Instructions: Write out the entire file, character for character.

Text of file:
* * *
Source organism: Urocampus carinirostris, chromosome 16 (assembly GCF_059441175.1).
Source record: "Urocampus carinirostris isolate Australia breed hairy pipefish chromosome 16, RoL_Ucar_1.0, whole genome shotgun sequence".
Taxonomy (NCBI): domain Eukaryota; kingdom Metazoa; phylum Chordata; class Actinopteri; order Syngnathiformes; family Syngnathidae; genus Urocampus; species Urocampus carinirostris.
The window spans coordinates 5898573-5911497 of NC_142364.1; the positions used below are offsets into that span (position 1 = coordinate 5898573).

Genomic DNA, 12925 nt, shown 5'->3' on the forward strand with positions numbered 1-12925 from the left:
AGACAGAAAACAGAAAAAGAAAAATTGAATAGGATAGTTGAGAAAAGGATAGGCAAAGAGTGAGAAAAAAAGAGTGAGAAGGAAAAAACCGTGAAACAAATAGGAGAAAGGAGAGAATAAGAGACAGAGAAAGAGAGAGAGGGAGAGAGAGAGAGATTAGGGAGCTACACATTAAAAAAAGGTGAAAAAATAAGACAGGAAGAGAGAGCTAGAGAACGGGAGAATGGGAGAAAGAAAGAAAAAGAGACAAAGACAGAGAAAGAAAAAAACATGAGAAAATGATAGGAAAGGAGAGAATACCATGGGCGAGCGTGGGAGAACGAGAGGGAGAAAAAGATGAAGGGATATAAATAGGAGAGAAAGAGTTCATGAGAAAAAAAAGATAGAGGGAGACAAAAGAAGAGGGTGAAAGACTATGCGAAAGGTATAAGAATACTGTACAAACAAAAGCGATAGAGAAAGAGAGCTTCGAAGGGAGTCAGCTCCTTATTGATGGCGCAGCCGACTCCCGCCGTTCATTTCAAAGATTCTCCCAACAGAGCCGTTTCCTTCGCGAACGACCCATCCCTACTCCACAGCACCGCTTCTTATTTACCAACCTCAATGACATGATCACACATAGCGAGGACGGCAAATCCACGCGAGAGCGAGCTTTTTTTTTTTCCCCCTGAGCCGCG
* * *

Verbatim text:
Source organism: Urocampus carinirostris, chromosome 16 (assembly GCF_059441175.1).
Source record: "Urocampus carinirostris isolate Australia breed hairy pipefish chromosome 16, RoL_Ucar_1.0, whole genome shotgun sequence".
Taxonomy (NCBI): domain Eukaryota; kingdom Metazoa; phylum Chordata; class Actinopteri; order Syngnathiformes; family Syngnathidae; genus Urocampus; species Urocampus carinirostris.
The window spans coordinates 5898573-5911497 of NC_142364.1; the positions used below are offsets into that span (position 1 = coordinate 5898573).

Genomic DNA, 12925 nt, shown 5'->3' on the forward strand with positions numbered 1-12925 from the left:
AGACAGAAAACAGAAAAAGAAAAATTGAATAGGATAGTTGAGAAAAGGATAGGCAAAGAGTGAGAAAAAAAGAGTGAGAAGGAAAAAACCGTGAAACAAATAGGAGAAAGGAGAGAATAAGAGACAGAGAAAGAGAGAGAGGGAGAGAGAGAGAGATTAGGGAGCTACACATTAAAAAAAGGTGAAAAAATAAGACAGGAAGAGAGAGCTAGAGAACGGGAGAATGGGAGAAAGAAAGAAAAAGAGACAAAGACAGAGAAAGAAAAAAACATGAGAAAATGATAGGAAAGGAGAGAATACCATGGGCGAGCGTGGGAGAACGAGAGGGAGAAAAAGATGAAGGGATATAAATAGGAGAGAAAGAGTTCATGAGAAAAAAAAGATAGAGGGAGACAAAAGAAGAGGGTGAAAGACTATGCGAAAGGTATAAGAATACTGTACAAACAAAAGCGATAGAGAAAGAGAGCTTCGAAGGGAGTCAGCTCCTTATTGATGGCGCAGCCGACTCCCGCCGTTCATTTCAAAGATTCTCCCAACAGAGCCGTTTCCTTCGCGAACGACCCATCCCTACTCCACAGCACCGCTTCTTATTTACCAACCTCAATGACATGATCACACATAGCGAGGACGGCAAATCCACGCGAGAGCGAGCTTTTTTTTTTTCCCCCTGAGCCGCG